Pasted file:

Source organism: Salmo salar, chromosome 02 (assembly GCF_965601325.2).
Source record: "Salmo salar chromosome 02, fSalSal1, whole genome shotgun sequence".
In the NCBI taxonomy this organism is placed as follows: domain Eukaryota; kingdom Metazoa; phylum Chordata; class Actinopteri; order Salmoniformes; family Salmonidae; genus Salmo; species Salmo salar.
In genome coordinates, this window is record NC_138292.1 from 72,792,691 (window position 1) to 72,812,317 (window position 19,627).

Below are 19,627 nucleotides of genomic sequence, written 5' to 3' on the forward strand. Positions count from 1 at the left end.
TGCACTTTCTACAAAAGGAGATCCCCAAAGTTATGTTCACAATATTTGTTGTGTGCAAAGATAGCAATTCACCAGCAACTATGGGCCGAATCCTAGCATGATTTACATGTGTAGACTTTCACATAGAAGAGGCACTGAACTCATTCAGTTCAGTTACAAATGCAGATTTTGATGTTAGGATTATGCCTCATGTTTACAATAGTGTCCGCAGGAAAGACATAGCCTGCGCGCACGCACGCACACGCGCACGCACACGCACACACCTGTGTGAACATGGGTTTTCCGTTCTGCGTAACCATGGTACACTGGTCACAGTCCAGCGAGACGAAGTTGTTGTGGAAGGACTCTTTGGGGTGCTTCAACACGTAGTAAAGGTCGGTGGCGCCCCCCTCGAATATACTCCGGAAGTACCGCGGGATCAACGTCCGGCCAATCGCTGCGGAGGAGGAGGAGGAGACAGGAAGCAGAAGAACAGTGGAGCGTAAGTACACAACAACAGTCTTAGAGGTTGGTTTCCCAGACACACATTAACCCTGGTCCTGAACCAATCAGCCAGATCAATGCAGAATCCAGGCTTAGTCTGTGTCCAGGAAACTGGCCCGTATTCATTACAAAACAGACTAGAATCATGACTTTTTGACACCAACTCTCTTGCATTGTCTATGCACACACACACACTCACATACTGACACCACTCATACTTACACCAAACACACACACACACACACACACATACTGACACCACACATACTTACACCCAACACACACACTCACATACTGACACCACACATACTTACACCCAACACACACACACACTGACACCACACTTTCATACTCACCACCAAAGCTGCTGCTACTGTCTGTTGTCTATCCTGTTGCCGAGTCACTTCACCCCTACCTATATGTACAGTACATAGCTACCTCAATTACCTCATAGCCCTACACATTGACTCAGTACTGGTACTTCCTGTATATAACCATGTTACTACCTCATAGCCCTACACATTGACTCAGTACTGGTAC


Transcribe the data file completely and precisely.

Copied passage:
Source organism: Salmo salar, chromosome 02 (assembly GCF_965601325.2).
Source record: "Salmo salar chromosome 02, fSalSal1, whole genome shotgun sequence".
In the NCBI taxonomy this organism is placed as follows: domain Eukaryota; kingdom Metazoa; phylum Chordata; class Actinopteri; order Salmoniformes; family Salmonidae; genus Salmo; species Salmo salar.
In genome coordinates, this window is record NC_138292.1 from 72,792,691 (window position 1) to 72,812,317 (window position 19,627).

Below are 19,627 nucleotides of genomic sequence, written 5' to 3' on the forward strand. Positions count from 1 at the left end.
TGCACTTTCTACAAAAGGAGATCCCCAAAGTTATGTTCACAATATTTGTTGTGTGCAAAGATAGCAATTCACCAGCAACTATGGGCCGAATCCTAGCATGATTTACATGTGTAGACTTTCACATAGAAGAGGCACTGAACTCATTCAGTTCAGTTACAAATGCAGATTTTGATGTTAGGATTATGCCTCATGTTTACAATAGTGTCCGCAGGAAAGACATAGCCTGCGCGCACGCACGCACACGCGCACGCACACGCACACACCTGTGTGAACATGGGTTTTCCGTTCTGCGTAACCATGGTACACTGGTCACAGTCCAGCGAGACGAAGTTGTTGTGGAAGGACTCTTTGGGGTGCTTCAACACGTAGTAAAGGTCGGTGGCGCCCCCCTCGAATATACTCCGGAAGTACCGCGGGATCAACGTCCGGCCAATCGCTGCGGAGGAGGAGGAGGAGACAGGAAGCAGAAGAACAGTGGAGCGTAAGTACACAACAACAGTCTTAGAGGTTGGTTTCCCAGACACACATTAACCCTGGTCCTGAACCAATCAGCCAGATCAATGCAGAATCCAGGCTTAGTCTGTGTCCAGGAAACTGGCCCGTATTCATTACAAAACAGACTAGAATCATGACTTTTTGACACCAACTCTCTTGCATTGTCTATGCACACACACACACTCACATACTGACACCACTCATACTTACACCAAACACACACACACACACACACACATACTGACACCACACATACTTACACCCAACACACACACTCACATACTGACACCACACATACTTACACCCAACACACACACACACTGACACCACACTTTCATACTCACCACCAAAGCTGCTGCTACTGTCTGTTGTCTATCCTGTTGCCGAGTCACTTCACCCCTACCTATATGTACAGTACATAGCTACCTCAATTACCTCATAGCCCTACACATTGACTCAGTACTGGTACTTCCTGTATATAACCATGTTACTACCTCATAGCCCTACACATTGACTCAGTACTGGTAC